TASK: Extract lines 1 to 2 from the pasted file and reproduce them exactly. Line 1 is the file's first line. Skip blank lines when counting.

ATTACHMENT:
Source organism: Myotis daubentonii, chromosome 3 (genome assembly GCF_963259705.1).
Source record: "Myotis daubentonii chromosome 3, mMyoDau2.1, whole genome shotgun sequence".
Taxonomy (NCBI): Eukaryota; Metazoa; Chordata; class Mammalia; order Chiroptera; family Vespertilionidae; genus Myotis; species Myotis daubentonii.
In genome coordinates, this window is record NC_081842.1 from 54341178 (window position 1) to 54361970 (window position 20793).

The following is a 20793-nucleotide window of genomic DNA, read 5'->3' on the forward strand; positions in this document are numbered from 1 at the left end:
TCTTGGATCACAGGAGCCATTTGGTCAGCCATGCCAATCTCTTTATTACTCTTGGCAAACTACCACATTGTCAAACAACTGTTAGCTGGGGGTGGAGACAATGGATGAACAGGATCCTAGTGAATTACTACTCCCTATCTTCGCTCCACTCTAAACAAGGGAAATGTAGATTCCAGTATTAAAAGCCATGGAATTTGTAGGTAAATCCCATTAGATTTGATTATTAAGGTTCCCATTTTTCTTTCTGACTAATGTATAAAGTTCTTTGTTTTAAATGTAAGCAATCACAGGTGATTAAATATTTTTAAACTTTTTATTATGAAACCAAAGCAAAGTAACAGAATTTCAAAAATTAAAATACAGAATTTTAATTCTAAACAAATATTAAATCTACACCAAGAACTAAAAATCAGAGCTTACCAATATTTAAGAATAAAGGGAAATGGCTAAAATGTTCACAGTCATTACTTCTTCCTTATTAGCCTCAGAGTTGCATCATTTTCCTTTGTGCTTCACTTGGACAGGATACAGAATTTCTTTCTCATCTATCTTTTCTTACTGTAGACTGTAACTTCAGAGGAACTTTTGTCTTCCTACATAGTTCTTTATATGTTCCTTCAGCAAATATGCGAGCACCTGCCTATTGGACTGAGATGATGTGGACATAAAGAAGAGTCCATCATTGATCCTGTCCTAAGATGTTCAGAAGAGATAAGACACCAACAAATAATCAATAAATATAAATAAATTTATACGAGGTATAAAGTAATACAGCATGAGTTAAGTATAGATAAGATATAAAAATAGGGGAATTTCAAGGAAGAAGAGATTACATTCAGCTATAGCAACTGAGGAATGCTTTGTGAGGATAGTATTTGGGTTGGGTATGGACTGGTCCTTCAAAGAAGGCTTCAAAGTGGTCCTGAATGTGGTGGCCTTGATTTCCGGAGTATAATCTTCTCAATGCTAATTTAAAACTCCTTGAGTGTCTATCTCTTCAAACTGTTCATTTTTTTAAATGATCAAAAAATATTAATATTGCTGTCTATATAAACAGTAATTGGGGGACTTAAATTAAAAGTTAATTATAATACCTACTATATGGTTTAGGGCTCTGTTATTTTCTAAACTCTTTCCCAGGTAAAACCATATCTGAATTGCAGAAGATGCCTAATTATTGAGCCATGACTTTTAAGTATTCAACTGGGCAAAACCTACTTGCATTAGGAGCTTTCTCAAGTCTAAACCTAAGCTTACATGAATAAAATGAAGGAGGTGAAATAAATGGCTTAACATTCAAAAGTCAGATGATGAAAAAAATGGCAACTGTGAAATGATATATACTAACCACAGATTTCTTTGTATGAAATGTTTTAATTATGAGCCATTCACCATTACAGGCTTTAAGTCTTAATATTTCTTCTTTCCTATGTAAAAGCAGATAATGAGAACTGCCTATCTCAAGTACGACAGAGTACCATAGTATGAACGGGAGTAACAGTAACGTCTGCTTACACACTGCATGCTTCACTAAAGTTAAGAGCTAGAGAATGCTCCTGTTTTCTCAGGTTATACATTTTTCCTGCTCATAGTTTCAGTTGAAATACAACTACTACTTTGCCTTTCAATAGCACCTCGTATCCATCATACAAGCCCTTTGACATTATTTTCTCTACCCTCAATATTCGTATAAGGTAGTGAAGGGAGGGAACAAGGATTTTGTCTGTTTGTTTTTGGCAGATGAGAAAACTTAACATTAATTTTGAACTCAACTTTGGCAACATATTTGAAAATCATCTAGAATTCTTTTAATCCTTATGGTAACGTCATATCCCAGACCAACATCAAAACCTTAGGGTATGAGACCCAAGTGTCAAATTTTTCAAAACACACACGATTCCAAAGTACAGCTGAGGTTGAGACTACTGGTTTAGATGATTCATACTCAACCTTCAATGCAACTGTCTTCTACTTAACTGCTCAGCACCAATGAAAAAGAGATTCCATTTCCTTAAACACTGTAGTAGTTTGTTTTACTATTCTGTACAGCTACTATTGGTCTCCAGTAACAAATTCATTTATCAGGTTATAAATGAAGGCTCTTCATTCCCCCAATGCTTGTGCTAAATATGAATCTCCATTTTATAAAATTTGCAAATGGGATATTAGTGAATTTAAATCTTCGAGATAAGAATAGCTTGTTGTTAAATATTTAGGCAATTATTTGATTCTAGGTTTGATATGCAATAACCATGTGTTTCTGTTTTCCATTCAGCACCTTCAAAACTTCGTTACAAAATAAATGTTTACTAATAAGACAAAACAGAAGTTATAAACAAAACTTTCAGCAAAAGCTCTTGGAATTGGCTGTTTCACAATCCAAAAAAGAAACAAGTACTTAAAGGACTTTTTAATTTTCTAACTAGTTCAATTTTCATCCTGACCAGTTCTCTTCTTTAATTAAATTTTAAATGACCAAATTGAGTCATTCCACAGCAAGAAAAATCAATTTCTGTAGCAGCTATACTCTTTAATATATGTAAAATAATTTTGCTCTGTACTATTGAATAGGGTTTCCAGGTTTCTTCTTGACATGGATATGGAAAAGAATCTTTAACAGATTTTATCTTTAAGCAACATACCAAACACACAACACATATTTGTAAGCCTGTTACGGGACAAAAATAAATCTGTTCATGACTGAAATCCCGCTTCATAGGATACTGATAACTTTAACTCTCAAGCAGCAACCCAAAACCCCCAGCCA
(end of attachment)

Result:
Source organism: Myotis daubentonii, chromosome 3 (genome assembly GCF_963259705.1).
Source record: "Myotis daubentonii chromosome 3, mMyoDau2.1, whole genome shotgun sequence".